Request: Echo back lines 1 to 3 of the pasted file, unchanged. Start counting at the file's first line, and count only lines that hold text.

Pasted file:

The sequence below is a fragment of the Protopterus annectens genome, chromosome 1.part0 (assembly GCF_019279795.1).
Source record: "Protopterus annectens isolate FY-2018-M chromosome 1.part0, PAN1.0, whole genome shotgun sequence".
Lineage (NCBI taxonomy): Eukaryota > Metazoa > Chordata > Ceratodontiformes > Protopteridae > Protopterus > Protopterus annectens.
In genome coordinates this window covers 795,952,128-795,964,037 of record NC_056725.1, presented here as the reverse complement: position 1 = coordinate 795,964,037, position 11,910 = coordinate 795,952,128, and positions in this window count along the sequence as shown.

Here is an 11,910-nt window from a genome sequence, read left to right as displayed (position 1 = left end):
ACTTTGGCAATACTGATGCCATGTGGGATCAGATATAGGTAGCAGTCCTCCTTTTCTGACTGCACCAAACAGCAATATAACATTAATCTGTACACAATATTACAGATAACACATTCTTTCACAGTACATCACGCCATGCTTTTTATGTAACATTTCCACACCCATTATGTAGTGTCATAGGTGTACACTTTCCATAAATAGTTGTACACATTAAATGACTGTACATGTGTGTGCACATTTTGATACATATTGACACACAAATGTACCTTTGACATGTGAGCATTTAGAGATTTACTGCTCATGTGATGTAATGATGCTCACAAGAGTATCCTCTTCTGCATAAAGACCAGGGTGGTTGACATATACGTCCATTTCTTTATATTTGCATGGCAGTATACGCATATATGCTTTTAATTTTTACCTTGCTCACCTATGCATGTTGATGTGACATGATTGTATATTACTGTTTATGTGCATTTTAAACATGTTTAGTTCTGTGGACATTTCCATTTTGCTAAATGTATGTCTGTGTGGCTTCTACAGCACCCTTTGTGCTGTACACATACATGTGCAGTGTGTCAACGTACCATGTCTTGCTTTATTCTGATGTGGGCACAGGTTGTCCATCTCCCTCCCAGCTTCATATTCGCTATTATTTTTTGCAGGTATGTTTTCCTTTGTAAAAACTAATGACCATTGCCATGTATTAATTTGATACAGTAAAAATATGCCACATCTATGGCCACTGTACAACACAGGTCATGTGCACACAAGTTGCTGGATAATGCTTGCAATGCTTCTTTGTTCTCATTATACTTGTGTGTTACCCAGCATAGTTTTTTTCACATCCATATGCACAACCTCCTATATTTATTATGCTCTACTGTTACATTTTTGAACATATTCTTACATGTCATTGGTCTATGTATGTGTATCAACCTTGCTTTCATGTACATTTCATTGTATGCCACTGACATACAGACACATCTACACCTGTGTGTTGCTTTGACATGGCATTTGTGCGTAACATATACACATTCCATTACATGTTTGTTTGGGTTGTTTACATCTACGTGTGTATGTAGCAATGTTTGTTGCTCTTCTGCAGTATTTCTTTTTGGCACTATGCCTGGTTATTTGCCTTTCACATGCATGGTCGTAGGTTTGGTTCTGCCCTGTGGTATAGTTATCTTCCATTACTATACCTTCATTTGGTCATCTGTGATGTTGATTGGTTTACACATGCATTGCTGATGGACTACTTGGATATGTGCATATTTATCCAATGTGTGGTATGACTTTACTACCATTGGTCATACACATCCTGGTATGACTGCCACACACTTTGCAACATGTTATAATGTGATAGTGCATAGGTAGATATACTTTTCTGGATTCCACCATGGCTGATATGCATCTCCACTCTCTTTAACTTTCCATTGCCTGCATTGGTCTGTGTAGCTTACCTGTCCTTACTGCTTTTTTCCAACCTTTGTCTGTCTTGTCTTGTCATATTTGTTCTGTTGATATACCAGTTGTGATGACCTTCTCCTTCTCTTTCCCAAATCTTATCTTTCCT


The sequence below is a fragment of the Protopterus annectens genome, chromosome 1.part0 (assembly GCF_019279795.1).
Source record: "Protopterus annectens isolate FY-2018-M chromosome 1.part0, PAN1.0, whole genome shotgun sequence".
Lineage (NCBI taxonomy): Eukaryota > Metazoa > Chordata > Ceratodontiformes > Protopteridae > Protopterus > Protopterus annectens.